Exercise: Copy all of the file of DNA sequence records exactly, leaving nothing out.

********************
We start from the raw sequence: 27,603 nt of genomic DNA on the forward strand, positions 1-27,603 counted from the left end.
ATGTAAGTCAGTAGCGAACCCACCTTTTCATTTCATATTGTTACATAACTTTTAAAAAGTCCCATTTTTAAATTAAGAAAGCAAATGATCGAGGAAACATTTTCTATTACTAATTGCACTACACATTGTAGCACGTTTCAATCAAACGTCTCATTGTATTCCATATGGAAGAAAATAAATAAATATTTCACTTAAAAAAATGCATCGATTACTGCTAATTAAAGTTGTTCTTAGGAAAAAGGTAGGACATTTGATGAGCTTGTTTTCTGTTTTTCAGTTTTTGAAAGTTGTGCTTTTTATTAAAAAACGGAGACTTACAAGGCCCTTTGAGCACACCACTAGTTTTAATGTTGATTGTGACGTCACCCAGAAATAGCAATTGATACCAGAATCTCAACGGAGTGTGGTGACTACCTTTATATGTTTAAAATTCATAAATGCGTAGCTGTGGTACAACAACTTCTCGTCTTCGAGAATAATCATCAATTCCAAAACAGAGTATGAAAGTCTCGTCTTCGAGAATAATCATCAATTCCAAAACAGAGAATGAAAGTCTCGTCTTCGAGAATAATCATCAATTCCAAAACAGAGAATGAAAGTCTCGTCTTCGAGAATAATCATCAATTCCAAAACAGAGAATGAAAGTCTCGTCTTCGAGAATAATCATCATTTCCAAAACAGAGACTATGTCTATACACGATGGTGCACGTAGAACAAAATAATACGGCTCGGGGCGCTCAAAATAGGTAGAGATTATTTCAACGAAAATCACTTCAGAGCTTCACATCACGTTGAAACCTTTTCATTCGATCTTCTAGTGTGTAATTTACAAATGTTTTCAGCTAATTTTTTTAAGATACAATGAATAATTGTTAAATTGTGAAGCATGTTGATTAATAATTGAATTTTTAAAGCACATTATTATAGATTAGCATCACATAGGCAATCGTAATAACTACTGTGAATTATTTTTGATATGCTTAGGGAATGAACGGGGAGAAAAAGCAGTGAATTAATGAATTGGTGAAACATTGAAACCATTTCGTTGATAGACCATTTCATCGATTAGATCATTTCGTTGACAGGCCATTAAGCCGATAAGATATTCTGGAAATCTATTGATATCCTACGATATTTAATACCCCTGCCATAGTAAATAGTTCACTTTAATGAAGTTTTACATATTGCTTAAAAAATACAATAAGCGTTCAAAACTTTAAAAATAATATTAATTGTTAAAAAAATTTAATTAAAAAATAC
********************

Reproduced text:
We start from the raw sequence: 27,603 nt of genomic DNA on the forward strand, positions 1-27,603 counted from the left end.
ATGTAAGTCAGTAGCGAACCCACCTTTTCATTTCATATTGTTACATAACTTTTAAAAAGTCCCATTTTTAAATTAAGAAAGCAAATGATCGAGGAAACATTTTCTATTACTAATTGCACTACACATTGTAGCACGTTTCAATCAAACGTCTCATTGTATTCCATATGGAAGAAAATAAATAAATATTTCACTTAAAAAAATGCATCGATTACTGCTAATTAAAGTTGTTCTTAGGAAAAAGGTAGGACATTTGATGAGCTTGTTTTCTGTTTTTCAGTTTTTGAAAGTTGTGCTTTTTATTAAAAAACGGAGACTTACAAGGCCCTTTGAGCACACCACTAGTTTTAATGTTGATTGTGACGTCACCCAGAAATAGCAATTGATACCAGAATCTCAACGGAGTGTGGTGACTACCTTTATATGTTTAAAATTCATAAATGCGTAGCTGTGGTACAACAACTTCTCGTCTTCGAGAATAATCATCAATTCCAAAACAGAGTATGAAAGTCTCGTCTTCGAGAATAATCATCAATTCCAAAACAGAGAATGAAAGTCTCGTCTTCGAGAATAATCATCAATTCCAAAACAGAGAATGAAAGTCTCGTCTTCGAGAATAATCATCAATTCCAAAACAGAGAATGAAAGTCTCGTCTTCGAGAATAATCATCATTTCCAAAACAGAGACTATGTCTATACACGATGGTGCACGTAGAACAAAATAATACGGCTCGGGGCGCTCAAAATAGGTAGAGATTATTTCAACGAAAATCACTTCAGAGCTTCACATCACGTTGAAACCTTTTCATTCGATCTTCTAGTGTGTAATTTACAAATGTTTTCAGCTAATTTTTTTAAGATACAATGAATAATTGTTAAATTGTGAAGCATGTTGATTAATAATTGAATTTTTAAAGCACATTATTATAGATTAGCATCACATAGGCAATCGTAATAACTACTGTGAATTATTTTTGATATGCTTAGGGAATGAACGGGGAGAAAAAGCAGTGAATTAATGAATTGGTGAAACATTGAAACCATTTCGTTGATAGACCATTTCATCGATTAGATCATTTCGTTGACAGGCCATTAAGCCGATAAGATATTCTGGAAATCTATTGATATCCTACGATATTTAATACCCCTGCCATAGTAAATAGTTCACTTTAATGAAGTTTTACATATTGCTTAAAAAATACAATAAGCGTTCAAAACTTTAAAAATAATATTAATTGTTAAAAAAATTTAATTAAAAAATAC